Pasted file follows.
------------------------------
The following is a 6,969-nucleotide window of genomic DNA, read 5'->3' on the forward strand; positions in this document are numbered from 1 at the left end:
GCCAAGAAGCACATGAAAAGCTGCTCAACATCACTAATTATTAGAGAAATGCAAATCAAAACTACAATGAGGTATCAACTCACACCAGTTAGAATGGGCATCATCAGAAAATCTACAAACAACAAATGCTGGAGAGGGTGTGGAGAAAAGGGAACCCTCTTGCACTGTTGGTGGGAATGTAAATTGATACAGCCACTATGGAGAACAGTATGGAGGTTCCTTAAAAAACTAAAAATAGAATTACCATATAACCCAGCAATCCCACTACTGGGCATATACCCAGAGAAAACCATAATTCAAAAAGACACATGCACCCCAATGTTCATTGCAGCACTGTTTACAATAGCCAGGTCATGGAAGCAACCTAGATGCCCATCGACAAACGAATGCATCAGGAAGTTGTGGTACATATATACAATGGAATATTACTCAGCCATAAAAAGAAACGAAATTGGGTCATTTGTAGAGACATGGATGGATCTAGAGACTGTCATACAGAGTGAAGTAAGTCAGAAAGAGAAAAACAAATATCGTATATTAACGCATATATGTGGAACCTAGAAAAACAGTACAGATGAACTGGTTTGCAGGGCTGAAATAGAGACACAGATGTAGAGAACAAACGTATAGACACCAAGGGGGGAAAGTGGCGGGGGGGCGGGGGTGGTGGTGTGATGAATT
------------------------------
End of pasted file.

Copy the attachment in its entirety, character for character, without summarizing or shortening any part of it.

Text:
The following is a 6,969-nucleotide window of genomic DNA, read 5'->3' on the forward strand; positions in this document are numbered from 1 at the left end:
GCCAAGAAGCACATGAAAAGCTGCTCAACATCACTAATTATTAGAGAAATGCAAATCAAAACTACAATGAGGTATCAACTCACACCAGTTAGAATGGGCATCATCAGAAAATCTACAAACAACAAATGCTGGAGAGGGTGTGGAGAAAAGGGAACCCTCTTGCACTGTTGGTGGGAATGTAAATTGATACAGCCACTATGGAGAACAGTATGGAGGTTCCTTAAAAAACTAAAAATAGAATTACCATATAACCCAGCAATCCCACTACTGGGCATATACCCAGAGAAAACCATAATTCAAAAAGACACATGCACCCCAATGTTCATTGCAGCACTGTTTACAATAGCCAGGTCATGGAAGCAACCTAGATGCCCATCGACAAACGAATGCATCAGGAAGTTGTGGTACATATATACAATGGAATATTACTCAGCCATAAAAAGAAACGAAATTGGGTCATTTGTAGAGACATGGATGGATCTAGAGACTGTCATACAGAGTGAAGTAAGTCAGAAAGAGAAAAACAAATATCGTATATTAACGCATATATGTGGAACCTAGAAAAACAGTACAGATGAACTGGTTTGCAGGGCTGAAATAGAGACACAGATGTAGAGAACAAACGTATAGACACCAAGGGGGGAAAGTGGCGGGGGGGCGGGGGTGGTGGTGTGATGAATT